Take a big breath and step in front of the camera
We aren’t all made for the red carpet and in fact, I don’t think you need to be. With the ever-growing pressure for more visual and personal marketing capturing testimonials and standing in front of the camera to show off your business and wares has grown increasingly popular and is something every business should be considering seriously. People invest in people and as long as you are clear and genuine about what you are trying to say I think you will be surprised at how well you will come across.
Even the most seemingly confident person can feel the pressure when the camera lens is pointing at them so here are my tips on getting the best out of them.
The trick is not to rush
Where possible take your time and make it as pressure-free as possible. If you are against the clock don’t let the person in front of the camera feel it as it will only put them off and increase their mistakes.
Forewarn them that you would like to interview/film them. Email your questions/themes of discussion the day before to give them a chance to mentally prepare their answers but don’t rehearse or stage their responses let them respond naturally and in their own way.
When filming your staff or a customer testimonial be confident for them, keep calm and keep smiling if they are fluffing it up and panicking – respond with encouragement and guidance – always start with a positive and tell them that they are doing well but you would just like to take one more take and if they could just XYZ will make them feel they are doing ok.
Only have the people there which are necessary. It’s not helpful having fellow staff members grinning in the background and smirking at them if they are stumbling over their lines.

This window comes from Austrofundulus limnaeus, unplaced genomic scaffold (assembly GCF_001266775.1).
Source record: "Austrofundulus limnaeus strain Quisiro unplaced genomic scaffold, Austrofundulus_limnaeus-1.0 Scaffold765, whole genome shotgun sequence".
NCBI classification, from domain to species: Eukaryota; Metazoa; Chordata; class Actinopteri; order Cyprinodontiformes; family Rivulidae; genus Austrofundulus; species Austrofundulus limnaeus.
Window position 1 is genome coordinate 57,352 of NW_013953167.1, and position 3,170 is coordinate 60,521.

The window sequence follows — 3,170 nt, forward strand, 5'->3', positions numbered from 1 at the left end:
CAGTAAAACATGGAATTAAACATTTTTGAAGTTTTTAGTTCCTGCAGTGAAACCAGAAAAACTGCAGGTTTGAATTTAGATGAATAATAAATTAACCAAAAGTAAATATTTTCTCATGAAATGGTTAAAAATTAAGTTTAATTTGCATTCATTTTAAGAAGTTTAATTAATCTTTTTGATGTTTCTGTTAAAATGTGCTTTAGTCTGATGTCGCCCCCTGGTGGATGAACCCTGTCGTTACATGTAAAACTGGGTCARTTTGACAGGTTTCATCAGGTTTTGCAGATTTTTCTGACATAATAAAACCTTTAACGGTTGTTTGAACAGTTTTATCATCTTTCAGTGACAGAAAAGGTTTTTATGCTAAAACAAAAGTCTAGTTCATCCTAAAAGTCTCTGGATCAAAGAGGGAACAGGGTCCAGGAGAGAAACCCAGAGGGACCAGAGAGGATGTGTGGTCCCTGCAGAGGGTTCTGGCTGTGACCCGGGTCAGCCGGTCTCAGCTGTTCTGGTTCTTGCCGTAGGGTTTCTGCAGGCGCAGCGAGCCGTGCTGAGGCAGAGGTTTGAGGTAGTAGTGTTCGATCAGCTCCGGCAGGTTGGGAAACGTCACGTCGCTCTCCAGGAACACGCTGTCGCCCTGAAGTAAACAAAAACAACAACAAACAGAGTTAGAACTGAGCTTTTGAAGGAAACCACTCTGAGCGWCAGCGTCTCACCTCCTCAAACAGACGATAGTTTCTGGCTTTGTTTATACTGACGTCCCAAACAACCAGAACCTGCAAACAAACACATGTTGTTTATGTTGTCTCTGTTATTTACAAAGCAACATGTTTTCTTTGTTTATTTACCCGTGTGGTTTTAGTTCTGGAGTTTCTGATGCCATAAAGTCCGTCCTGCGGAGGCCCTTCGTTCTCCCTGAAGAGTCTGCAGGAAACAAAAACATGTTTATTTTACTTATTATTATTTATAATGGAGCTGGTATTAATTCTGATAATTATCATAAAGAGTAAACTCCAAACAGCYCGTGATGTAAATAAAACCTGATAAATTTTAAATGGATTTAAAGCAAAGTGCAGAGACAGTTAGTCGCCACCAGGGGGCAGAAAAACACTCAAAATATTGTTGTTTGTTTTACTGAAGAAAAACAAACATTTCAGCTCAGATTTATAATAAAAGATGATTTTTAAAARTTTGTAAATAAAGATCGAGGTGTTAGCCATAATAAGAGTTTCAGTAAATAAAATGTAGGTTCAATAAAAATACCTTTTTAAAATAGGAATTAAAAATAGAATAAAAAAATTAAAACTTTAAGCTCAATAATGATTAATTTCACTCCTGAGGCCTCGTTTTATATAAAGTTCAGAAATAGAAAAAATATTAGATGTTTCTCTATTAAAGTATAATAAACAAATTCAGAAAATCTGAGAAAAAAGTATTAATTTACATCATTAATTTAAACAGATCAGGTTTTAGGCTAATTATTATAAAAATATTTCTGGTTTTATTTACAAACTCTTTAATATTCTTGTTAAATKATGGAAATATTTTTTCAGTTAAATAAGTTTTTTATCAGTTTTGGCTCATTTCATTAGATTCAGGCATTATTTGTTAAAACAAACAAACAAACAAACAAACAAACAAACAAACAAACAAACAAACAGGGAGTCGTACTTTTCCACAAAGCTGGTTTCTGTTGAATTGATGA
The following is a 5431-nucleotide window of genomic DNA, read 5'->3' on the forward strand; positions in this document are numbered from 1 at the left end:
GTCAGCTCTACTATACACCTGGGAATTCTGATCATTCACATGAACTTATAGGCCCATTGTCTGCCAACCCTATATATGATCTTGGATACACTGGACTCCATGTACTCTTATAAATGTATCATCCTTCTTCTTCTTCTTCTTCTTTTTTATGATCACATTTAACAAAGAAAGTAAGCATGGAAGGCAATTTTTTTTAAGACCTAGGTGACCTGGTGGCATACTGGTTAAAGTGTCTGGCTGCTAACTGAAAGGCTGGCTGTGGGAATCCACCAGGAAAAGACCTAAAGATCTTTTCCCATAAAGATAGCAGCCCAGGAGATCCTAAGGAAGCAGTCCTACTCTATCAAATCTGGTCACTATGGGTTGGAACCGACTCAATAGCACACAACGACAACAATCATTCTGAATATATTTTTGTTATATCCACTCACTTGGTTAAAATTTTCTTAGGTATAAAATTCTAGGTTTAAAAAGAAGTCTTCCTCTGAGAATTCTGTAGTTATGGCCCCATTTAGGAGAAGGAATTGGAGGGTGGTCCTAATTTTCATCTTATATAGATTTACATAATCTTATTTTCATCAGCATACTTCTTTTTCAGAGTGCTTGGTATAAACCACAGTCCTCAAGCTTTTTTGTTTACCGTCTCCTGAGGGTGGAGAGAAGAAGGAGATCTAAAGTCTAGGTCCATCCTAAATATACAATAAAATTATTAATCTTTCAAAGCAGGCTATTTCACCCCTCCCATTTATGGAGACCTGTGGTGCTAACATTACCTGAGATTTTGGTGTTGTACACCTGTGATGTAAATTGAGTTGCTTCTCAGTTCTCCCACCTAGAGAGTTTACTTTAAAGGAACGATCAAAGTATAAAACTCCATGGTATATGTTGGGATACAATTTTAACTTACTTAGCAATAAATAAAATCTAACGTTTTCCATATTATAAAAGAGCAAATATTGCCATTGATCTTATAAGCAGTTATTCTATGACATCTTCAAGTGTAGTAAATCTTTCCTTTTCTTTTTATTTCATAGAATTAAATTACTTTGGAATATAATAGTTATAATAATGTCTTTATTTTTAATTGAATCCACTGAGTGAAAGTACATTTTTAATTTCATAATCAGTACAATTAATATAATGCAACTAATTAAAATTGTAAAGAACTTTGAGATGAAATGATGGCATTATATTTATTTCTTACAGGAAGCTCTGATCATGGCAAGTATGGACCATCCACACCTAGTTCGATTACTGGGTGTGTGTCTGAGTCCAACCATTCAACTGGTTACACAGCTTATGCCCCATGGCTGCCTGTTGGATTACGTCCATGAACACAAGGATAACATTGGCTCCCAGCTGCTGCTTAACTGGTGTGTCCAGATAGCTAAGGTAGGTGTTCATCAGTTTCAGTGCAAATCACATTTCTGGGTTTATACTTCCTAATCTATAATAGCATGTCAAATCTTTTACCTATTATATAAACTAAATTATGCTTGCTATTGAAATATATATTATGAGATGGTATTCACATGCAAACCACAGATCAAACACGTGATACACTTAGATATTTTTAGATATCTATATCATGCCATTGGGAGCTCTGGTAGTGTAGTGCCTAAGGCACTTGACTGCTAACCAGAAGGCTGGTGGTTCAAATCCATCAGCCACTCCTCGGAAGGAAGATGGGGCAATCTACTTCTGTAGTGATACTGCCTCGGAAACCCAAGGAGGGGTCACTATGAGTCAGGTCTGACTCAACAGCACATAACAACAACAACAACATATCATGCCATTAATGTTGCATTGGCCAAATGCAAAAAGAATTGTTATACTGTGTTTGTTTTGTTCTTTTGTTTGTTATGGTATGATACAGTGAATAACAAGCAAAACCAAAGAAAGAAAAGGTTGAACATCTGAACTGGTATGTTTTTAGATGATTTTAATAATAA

Before you start ask your subject a few warm-up questions to get them comfortable in front of the camera. This will allow you see whether your set up needs any adjustment or if they move out of frame. Rather than stand in front of the camera a lot of people will feel more comfortable being seated and are less likely to step out of the frame and wave their arms around when they talk.
For really nervous subjects remind them to breathe and to relax their shoulders if they are hunched and tense. Literally, ask them to raise and drop their shoulders a few times and take big breaths. Do it with them and they are more likely to mimic you and be less self conscious. If their mind goes blank on a certain phrase change tack and break it up. Don’t expect them to monologue long scripts.
When you ask your subject the question, ensure they say the question in their answer to make sure what they are saying makes sense when you come to edit it. For example: “What impressed you particularly about our ABC product?” Their answer would be: “I was particularly impressed by the quality and efficiency of the ABC product.”
When answering your questions ask your subject to look and speak towards the top of the camera and to look past the lens. Make sure the person who is asking the questions is stood directly behind the camera to ensure their eyes and body language doesn’t instinctively gravitate towards them and away from the camera.
Take one more take
Don’t be afraid to take a couple of shots of the important stuff to ensure you definitely have it. There is no harm in asking them to repeat what they said as it is better to spend a few minutes refining and re-recording a question than having to come back and shoot it all again. If in doubt, capture it one more time.
Last of all don’t always let them know you are filming or pretend you are capturing a dummy run – you’ll be amazed at how many times people can do it on the cuff without the pressure of thinking they are being recorded!
Image Credit: Camera Operator Setting Up Video Camera by jsawkins Flickr